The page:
Thursday, November 29, 2007
German Newspapers in Sandusky
Some of you may not know that there once was a large, active German community in Sandusky, one large enough to support German-language newspapers. Many native Germans migrated to the United States in the nineteenth century; some chose Sandusky (and many other midwestern towns) as their point of settlement. Ernst von Schulenberg's book about the German influence in Sandusky (written in German, and translated into English as Sandusky: Then and Now) claims that there were about 300 German-speaking people in Sandusky by the 1830s -- out of a total population of about 1000.
These newspapers help us to understand a part of our culture that no longer exists. Unfortunately, the Sandusky Library has very few copies of these newspapers, and there does not appear to be a complete run of these newspapers in any public institution. Could there be copies of these newspapers in your attic, or in some other storage place? If you find any of these newspapers, please consider donating them to the Sandusky Library, or loaning them for microfilming, so that we might preserve our city's heritage.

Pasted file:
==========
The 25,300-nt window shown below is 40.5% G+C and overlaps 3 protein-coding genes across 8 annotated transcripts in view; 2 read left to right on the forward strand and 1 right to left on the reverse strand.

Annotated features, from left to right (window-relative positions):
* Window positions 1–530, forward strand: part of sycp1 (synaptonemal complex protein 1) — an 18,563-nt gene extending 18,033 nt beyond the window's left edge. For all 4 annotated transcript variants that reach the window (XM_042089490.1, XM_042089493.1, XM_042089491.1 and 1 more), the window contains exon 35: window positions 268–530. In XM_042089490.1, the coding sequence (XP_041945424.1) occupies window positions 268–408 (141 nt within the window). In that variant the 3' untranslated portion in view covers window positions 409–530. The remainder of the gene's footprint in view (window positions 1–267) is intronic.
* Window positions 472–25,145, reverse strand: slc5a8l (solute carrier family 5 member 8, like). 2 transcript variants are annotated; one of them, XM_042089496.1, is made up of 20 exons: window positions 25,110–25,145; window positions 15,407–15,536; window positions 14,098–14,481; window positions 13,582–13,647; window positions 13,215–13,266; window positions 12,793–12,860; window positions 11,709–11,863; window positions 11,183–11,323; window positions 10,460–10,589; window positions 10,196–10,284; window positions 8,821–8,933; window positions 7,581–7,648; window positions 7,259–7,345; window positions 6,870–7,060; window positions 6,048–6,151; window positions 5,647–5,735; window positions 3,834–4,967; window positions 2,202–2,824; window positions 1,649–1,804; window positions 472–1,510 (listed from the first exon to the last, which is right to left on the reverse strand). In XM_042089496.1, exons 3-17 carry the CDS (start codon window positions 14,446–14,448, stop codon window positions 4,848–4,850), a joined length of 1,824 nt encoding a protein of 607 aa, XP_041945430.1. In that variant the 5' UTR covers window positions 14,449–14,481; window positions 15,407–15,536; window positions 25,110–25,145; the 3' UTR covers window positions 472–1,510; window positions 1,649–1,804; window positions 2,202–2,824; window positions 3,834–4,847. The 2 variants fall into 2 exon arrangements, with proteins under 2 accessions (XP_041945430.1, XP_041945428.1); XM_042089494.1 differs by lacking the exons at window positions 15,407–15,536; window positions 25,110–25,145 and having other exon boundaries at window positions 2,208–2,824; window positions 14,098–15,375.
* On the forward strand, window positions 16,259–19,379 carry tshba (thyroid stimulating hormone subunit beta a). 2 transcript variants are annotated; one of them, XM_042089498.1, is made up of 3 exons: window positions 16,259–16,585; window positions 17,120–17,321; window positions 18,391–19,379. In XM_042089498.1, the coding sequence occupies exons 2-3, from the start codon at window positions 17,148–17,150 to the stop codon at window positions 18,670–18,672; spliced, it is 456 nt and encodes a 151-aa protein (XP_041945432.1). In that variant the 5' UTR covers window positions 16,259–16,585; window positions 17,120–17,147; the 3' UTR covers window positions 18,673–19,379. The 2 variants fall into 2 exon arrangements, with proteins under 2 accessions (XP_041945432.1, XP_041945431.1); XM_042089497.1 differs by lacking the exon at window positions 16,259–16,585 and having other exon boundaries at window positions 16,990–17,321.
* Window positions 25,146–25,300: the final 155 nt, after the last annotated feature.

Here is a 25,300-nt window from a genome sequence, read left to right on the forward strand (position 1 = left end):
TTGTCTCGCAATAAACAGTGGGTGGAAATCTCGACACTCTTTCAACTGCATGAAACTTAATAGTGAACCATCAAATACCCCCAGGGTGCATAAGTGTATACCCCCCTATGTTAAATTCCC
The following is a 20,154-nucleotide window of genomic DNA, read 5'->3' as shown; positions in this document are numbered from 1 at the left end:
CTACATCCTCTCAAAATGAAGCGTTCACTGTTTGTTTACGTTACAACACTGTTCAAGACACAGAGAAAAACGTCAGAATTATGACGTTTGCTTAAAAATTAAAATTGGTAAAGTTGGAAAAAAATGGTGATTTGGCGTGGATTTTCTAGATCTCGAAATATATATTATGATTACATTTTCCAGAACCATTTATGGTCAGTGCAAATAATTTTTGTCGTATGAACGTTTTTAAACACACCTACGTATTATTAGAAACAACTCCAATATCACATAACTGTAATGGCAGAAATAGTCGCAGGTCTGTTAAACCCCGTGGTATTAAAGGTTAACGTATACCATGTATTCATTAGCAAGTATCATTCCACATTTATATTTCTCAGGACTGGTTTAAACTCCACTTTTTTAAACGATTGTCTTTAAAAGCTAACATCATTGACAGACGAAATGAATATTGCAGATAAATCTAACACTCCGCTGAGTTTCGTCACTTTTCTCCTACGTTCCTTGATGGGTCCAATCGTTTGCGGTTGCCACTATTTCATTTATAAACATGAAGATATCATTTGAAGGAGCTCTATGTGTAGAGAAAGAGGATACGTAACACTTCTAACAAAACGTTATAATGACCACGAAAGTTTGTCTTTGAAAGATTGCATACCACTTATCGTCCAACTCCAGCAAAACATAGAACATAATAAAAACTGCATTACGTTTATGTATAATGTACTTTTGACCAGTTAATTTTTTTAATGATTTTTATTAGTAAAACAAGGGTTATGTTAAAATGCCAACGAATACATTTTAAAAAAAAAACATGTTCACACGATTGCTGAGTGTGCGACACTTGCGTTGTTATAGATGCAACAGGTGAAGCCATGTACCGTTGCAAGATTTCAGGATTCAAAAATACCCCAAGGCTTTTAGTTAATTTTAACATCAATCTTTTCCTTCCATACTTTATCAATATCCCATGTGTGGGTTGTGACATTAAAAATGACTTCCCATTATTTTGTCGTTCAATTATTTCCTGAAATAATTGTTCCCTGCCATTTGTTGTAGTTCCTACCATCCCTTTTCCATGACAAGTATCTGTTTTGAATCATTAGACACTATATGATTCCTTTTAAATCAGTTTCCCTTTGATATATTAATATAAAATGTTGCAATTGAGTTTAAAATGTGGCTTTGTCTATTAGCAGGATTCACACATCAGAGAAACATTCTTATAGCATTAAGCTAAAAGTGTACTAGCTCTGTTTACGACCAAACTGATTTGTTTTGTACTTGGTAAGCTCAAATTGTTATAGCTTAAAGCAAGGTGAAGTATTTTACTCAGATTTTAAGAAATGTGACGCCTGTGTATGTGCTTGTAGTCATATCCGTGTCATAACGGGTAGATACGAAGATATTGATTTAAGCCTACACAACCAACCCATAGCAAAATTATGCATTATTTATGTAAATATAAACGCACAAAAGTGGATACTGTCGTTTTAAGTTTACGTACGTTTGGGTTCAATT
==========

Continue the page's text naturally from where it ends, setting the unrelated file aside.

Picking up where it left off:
In 1851, the first German-language newspaper in Sandusky began publication. The Intelligenz-Blatt was founded by Herman Ruess (left) and August Ruemmele (right). By 1860, the newspaper had ceased publication.